Q & A

Hi Friends! I am excited to share that Parker Posts is officially ONE 🧁 Coincidentally, I have written exactly 100 posts. The past year has taught me countless lessons. Thank you so much for accompanying me on this journey. The best part about writing this blog by far has been the texts, emails, comments and conversations in which you have shared that I have succeeded in somehow making your day a little brighter and your life a little easier. I’m not sure where this endeavor will eventually take me, but I look forward to continuing to grow and share my tips on family, food and fashion.

Today, I’m sharing my answer to a question I received recently. As a teacher I have always subscribed to the theory that when one person asks a question, there are several more people thinking it. I hope my answer gives anyone struggling in this area a starting place to find what will work best for their family. Please, write a comment if you have any advice on this topic or another question you would like to see addressed in a future.

Do you have any tips for paying a teenager an allowance or assigning chores?  

-Jill

Great question! It is one that I grapple with all of the time. To be honest, committing to paying my 12 and 14 year old children a specific amount of money every week overwhelms me because I am the type of person that rarely has cash in my own wallet. It can also be a struggle to remember to assign new chores at the beginning of each week when we have hectic schedules that change on a daily basis. When it comes to chores and allowances I have followed a piece of advice that I came across when they were just babies.

“Don’t start a routine that you can’t stick to regularly”

At the time, the advice was was regarding setting up a nighttime routine. The point was not to read 5 stories, sing a song and kiss every stuffed animal good night if you could not see yourself doing the same drawn out routine in a year. Kids of all ages thrive on routine!

That being said, when it comes to paying your children an allowance and setting up a chore routine, I think its important to ask yourself:

  • What is an allowance amount, schedule and payment method that I can commit to providing my children?
  • What chores do I feel comfortable relinquishing control of to my children and want to take off my own plate?
  • What skills/chores do I most want my children to have mastered by the time they are ready to leave home?

How Our Kids Earn Spending Money

In our home our children earn money making their own lunches (read more about that here) or by asking for an extra chore. This allows my husband and me to avoid making lunches (which we both dislike) or eliminates a bigger chore (dusting the baseboards or wiping down grimy cabinet doors) that I always seem to procrastinate doing. My children mark off each time they make a lunch or do an extra chore on a chart we keep on the fridge. When the chart is filled, they turn it in to get paid. I am able to keep an eye on how close it is to pay day and withdraw money accordingly. If you don’t feel your younger children are old enough to tackle making their own lunch, older children can be compensated for making their younger siblings lunch as well as their own. I notice that if my kids don’t really want money for a specific item or activity, they often forget to fill out their chart. As they get older and have more of a need for money they are becoming more diligent about making sure they get paid for their hard work. Is there a daily task that you dislike and would be willing to pay your teen to complete for you? We have also encouraged our kids to look for ways to earn money outside of our home once they are in middle school. Tweens and teens can earn money as a parent helper, little league umpire, pet sitter and more… My daughter and her friend have found success selling handmade bracelets, necklaces, machine sewn scrunchies and dog bows.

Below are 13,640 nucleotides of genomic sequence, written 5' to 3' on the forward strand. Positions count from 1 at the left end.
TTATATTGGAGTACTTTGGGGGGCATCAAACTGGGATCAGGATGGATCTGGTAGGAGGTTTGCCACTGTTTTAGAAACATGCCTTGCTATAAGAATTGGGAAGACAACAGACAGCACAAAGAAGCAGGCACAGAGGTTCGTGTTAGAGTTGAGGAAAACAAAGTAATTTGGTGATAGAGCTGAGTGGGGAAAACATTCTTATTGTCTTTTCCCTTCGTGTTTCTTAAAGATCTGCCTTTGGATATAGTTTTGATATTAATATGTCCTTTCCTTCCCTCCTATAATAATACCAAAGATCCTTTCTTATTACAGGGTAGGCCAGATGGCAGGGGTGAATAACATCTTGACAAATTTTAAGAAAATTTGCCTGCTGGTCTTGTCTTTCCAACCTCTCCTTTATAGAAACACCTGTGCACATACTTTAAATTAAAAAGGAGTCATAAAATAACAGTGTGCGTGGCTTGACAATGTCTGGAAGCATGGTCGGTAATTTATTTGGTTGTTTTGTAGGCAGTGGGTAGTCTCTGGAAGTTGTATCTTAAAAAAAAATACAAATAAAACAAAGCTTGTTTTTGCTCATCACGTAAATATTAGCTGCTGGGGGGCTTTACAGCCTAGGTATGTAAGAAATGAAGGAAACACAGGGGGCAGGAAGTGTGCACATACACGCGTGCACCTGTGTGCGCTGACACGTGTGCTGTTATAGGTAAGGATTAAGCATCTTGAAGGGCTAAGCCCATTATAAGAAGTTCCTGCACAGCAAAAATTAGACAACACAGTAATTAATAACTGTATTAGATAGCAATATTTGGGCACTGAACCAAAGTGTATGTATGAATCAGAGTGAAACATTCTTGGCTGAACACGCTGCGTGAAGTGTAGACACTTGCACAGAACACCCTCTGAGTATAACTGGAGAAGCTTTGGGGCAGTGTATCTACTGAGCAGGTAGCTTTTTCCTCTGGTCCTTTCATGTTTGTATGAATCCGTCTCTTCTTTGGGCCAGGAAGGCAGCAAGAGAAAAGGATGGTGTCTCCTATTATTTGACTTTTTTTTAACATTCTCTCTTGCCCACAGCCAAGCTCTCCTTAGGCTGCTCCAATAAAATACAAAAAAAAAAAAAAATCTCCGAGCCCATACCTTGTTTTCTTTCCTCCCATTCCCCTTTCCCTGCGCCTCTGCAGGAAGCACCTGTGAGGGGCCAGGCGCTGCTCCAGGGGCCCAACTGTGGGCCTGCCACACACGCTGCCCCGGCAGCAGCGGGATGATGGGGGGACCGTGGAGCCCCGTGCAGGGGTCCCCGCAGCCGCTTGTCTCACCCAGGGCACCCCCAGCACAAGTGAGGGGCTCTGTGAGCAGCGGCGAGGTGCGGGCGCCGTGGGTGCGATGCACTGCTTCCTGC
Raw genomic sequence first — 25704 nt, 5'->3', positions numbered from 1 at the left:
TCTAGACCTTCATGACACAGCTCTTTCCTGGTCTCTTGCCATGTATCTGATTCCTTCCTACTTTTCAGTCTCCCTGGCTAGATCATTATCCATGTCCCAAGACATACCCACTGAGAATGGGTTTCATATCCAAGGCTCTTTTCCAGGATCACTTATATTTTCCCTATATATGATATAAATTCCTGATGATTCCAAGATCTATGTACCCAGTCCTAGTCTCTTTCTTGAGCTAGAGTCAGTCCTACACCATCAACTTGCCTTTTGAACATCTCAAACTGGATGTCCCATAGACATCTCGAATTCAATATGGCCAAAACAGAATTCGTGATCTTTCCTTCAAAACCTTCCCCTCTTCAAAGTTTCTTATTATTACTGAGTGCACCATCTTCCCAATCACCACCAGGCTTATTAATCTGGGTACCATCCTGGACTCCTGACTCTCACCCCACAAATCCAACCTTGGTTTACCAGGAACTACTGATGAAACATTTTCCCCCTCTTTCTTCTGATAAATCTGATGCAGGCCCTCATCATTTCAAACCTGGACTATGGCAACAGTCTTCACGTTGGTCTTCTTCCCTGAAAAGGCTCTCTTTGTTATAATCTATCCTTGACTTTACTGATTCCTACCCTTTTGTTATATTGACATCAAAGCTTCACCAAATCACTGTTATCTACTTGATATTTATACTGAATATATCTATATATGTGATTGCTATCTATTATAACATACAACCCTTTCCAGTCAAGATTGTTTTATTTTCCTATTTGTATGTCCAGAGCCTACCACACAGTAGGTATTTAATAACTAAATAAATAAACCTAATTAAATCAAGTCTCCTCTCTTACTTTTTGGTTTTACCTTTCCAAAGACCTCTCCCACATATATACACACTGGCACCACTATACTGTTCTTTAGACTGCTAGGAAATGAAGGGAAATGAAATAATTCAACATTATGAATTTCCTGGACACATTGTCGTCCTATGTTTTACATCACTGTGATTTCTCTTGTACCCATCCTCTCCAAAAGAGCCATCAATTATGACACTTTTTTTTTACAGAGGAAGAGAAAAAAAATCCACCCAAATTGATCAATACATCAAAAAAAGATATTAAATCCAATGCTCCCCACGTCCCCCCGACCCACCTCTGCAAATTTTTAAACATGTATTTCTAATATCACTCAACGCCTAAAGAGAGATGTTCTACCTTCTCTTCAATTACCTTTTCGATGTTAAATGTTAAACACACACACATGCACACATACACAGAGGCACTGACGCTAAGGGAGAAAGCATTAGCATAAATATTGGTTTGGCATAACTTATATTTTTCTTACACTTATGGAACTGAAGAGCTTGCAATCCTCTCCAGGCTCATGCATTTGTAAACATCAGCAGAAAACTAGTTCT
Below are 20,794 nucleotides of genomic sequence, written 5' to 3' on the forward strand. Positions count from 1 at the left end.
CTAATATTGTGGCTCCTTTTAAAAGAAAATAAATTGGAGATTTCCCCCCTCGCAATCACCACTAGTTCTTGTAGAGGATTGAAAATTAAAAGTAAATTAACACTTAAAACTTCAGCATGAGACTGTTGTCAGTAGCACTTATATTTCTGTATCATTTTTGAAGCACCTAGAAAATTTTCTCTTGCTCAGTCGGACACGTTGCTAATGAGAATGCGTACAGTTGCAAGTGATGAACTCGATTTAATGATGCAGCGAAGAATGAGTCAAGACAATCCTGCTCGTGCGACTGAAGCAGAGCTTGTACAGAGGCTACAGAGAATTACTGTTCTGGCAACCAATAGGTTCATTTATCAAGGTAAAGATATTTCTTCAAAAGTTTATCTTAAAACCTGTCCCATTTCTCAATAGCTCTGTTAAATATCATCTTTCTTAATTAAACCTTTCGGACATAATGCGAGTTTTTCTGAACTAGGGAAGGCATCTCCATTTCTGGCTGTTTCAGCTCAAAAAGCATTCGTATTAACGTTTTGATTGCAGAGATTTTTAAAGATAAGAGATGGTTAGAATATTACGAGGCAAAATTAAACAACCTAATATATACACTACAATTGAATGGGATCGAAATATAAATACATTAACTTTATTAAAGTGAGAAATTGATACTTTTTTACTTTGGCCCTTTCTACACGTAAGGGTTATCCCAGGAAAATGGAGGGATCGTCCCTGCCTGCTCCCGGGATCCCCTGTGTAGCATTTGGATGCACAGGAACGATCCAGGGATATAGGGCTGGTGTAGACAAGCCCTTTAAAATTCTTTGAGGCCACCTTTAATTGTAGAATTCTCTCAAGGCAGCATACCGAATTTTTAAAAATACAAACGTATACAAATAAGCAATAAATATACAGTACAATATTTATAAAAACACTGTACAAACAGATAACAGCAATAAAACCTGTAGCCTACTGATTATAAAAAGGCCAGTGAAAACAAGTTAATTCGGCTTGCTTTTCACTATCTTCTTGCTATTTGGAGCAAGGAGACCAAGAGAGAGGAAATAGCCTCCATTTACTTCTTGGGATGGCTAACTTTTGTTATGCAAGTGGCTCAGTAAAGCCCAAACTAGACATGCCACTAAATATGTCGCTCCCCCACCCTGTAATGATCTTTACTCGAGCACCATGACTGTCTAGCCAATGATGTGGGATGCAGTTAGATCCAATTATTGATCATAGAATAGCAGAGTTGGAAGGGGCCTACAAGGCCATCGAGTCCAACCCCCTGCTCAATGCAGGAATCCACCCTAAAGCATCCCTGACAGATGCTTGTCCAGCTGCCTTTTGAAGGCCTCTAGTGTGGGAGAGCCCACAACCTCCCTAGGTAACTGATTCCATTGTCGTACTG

How We Assign Chores to Our Kids

We give each child a new chore for their birthday each year. Many of the years have included tasks that build upon each other related to laundry (you can read more about that here) During the school year the expectation is that they will complete their daily chores (make bed, tidy up after themselves, clear their places, etc…). Over the summer they are given additional daily chores that they need to complete before having any screen time (I included two free printables to help keep track of this here). Write down what your teen is responsible for now and what responsibilities you would like them to take over between now and when they leave home. Come up with a plan to add this responsibilities into their routine.

Here is a list of age appropriate chores we have given our children over the years…

  • place toys back in basket (age 1)
  • put dirty clothes in hamper (age 2)
  • make bed (age 3)
  • put clean clothes back in drawer (age 4)
  • hang up clean clothes (age 5)
  • set/clear table (age 6)
  • sort laundry (age 7)
  • prepare a simple breakfast and/or lunch (age 8)
  • empty dishwasher (age 9)
  • empty inside trash bins, take out/ bring in outdoor trash cans (age 10)
  • wash clothing according to directions, transfer laundry to dryer and hang delicates (age 11)
  • iron (age 12)

I hope this has given you a few ideas on how to best implement ways for your kiddos to both earn money and contribute to your household. Keep me posted on what ends up working best in your home!

2 Comments

  1. Becki Hanson

    July 3, 2019 at 7:14 am

    Congrats on your 100th post! I am so proud of you. Thanks for sharing so many great ideas with us!

    1. Parker

      July 3, 2019 at 10:24 am

      Thank you! It means so much to have your support!
      😘

Leave a Reply